Illustration of the monkeypox virus in foreground blending into a human back with rashy lesions on it.

News about recent monkeypox outbreaks in non-endemic countries have caused alarm and dread as many compare the mysterious disease spread to the COVID-19 pandemic. However, monkeypox and COVID-19 differ in many aspects, including mode and ease of transmission. The World Health Organization (WHO) advises non-endemic countries to remain alert and identify and isolate new cases to prevent further transmission.

What is monkeypox?

Monkeypox is a zoonotic (transmitting from animals to humans) viral illness, characterized by symptoms including rashes, fever, chills, and swollen lymph nodes. The disease was first identified in 1970 in the Democratic Republic of the Congo (DRC). Until recently, the illness had been detected in endemic countries of Central and Western Africa including Benin, Cameroon, the Central African Republic, the DRC, Gabon, Ghana (identified in animals only), Côte d’Ivoire, Liberia, Nigeria, the Republic of the Congo, Sierra Leone, and South Sudan1.

The current non-endemic monkeypox outbreak

As of May 21st, 2022, 92 laboratory-confirmed cases, 28 suspected cases, and zero deaths from Monkeypox have been reported in 12 non-endemic countries1. Many cases were individuals with no travel history to the endemic countries. In fact, the number of cases detected outside of Africa in the week of May 14-21 surpassed the total number detected outside the continent since 1970. This rapid spread is what has scientists on high alert2. Two distinct clades (groups of viruses with similar genetic sequences) have been identified, namely the West African and Congo Basin (Central African), with their respective epidemiological features.

Who’s been affected by the monkeypox outbreak?

To date, all cases identified in the present outbreak belong to the West African clade and have mainly (but not exclusively) been reported in men who have sex with men. Monkeypox virus is transmitted from one person to another by close contact with lesions, body fluids, respiratory droplets, and contaminated materials, such as bedding. The incubation period of monkeypox is usually from 6 to 13 days but can range from 5 to 21 days. There is no established evidence of presymptomatic or asymptomatic transmission for this disease.

The median age of presentation has increased from 4 years in the 1970s to 21 years between 2010 and 2019. The overall case fatality rate is 8.7% with a significant difference between the clades – Central African 10.6% (8.4 – 13.3) and West African 3.6% (1.7 – 6.8)3. The secondary attack rate (SAR), describing the probability of infection among close contacts of an infected person, ranges from 0.3% – 10.2%3, with only one study reporting a SAR of 50% in an outbreak with a median incubation period of 8 days4.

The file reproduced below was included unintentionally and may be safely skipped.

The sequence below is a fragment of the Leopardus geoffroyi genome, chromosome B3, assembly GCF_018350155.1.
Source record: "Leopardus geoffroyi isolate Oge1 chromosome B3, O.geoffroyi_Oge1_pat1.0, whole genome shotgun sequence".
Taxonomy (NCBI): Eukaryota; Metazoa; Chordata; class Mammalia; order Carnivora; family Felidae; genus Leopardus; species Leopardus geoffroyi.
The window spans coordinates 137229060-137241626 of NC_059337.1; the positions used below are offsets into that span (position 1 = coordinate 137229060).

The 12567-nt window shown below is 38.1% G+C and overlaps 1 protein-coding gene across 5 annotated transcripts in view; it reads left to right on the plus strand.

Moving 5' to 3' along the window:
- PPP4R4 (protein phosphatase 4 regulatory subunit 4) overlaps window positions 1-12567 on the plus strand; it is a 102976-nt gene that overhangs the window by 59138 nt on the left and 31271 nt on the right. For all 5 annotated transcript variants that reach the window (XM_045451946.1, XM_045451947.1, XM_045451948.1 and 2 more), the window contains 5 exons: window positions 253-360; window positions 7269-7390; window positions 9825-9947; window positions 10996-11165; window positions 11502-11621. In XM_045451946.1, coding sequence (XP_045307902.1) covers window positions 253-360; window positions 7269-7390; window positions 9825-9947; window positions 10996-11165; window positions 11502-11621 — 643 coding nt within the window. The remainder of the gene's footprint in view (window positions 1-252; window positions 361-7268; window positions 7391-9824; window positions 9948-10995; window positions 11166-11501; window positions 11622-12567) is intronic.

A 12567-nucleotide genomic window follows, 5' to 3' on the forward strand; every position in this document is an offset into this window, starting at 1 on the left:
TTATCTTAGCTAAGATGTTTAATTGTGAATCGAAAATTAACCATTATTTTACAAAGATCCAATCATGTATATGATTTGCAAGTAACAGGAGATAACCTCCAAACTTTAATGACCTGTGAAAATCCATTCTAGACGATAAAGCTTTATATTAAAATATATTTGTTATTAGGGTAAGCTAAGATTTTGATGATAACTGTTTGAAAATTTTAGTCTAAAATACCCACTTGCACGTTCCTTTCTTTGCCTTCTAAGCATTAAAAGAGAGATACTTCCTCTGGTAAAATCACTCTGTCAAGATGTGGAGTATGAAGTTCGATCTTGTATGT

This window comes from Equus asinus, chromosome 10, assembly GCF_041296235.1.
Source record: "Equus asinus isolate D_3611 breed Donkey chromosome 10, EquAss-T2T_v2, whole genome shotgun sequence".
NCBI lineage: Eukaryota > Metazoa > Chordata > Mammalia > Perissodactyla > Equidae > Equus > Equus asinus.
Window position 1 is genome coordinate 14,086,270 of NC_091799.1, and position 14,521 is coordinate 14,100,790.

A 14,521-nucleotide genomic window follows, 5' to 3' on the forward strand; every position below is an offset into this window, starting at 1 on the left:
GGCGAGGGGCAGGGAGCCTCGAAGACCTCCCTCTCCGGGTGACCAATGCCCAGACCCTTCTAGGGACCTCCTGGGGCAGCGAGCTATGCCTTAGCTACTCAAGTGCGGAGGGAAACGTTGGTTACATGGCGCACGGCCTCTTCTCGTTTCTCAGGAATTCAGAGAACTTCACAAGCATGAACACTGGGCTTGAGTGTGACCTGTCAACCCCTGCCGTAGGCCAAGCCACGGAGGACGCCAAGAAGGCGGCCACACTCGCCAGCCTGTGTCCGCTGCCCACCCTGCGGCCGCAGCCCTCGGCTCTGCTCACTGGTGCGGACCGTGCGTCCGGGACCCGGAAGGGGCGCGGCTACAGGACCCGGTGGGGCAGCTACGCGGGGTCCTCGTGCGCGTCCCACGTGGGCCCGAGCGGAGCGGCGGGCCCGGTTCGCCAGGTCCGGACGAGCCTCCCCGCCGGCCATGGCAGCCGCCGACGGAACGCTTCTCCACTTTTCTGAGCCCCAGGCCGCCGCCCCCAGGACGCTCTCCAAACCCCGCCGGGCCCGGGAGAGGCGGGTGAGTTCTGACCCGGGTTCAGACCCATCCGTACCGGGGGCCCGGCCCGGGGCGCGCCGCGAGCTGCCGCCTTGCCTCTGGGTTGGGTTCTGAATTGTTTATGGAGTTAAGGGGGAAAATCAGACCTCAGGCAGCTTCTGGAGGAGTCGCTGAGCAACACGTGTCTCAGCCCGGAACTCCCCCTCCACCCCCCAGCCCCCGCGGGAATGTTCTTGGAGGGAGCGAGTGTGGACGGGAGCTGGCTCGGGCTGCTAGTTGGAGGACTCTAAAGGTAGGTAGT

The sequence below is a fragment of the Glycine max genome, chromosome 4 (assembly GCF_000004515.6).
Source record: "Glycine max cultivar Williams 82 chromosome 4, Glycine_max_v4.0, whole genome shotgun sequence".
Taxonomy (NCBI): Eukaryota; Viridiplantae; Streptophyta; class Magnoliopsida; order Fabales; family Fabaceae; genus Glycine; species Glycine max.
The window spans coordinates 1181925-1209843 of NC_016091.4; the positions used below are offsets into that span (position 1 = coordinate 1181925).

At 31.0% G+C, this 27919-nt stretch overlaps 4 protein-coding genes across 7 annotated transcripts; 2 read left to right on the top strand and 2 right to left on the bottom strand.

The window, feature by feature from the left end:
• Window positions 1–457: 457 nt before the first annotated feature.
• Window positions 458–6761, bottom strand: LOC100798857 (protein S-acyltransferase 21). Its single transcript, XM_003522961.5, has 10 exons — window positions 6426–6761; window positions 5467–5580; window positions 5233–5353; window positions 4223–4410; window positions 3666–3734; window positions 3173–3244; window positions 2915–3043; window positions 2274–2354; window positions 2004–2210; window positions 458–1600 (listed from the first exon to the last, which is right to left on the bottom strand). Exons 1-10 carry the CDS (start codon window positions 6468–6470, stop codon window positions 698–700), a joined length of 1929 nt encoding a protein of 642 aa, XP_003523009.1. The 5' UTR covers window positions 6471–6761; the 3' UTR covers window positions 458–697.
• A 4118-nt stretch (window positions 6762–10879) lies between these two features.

Case definitions and contact tracing guidelines have been released by the WHO1. Vaccination against smallpox has been shown to be protective against monkeypox with an efficacy of 85%. While one vaccine (MVA-BN) and one specific treatment (tecovirimat) were approved for monkeypox, in 2019 and 2022 respectively, they are not widely available1.

One Health can help control zoonotic diseases

The rapid spread of yet another zoonotic disease shows that now, more than ever, a One Health approach is needed to monitor and prevent the spread of illnesses between animals and humans with a focus on diseases that cause outbreaks due to dwindling herd immunity (as in the present case of monkeypox). We hope that moving forward, more effective intersectoral work between human, animal, and environmental health professionals at local, regional, and global levels can be supported to mitigate the emergence and spread of zoonotic disease outbreaks.


  1. Multi-country monkeypox outbreak in non-endemic countries [Internet]. [cited 2022 May 24]. Available from:
  2. Kozlov M. Monkeypox goes global: why scientists are on alert. Nature [Internet]. 2022 May 20 [cited 2022 May 24]; Available from:
  3. Bunge EM, Hoet B, Chen L, Lienert F, Weidenthaler H, Baer LR, et al. The changing epidemiology of human monkeypox—A potential threat? A systematic review. PLOS Neglected Tropical Diseases. 2022 Feb 11;16(2):e0010141.
  4. Nolen LD, Osadebe L, Katomba J, Likofata J, Mukadi D, Monroe B, et al. Extended Human-to-Human Transmission during a Monkeypox Outbreak in the Democratic Republic of the Congo – Volume 22, Number 6—June 2016 – Emerging Infectious Diseases journal – CDC. [cited 2022 May 24]; Available from: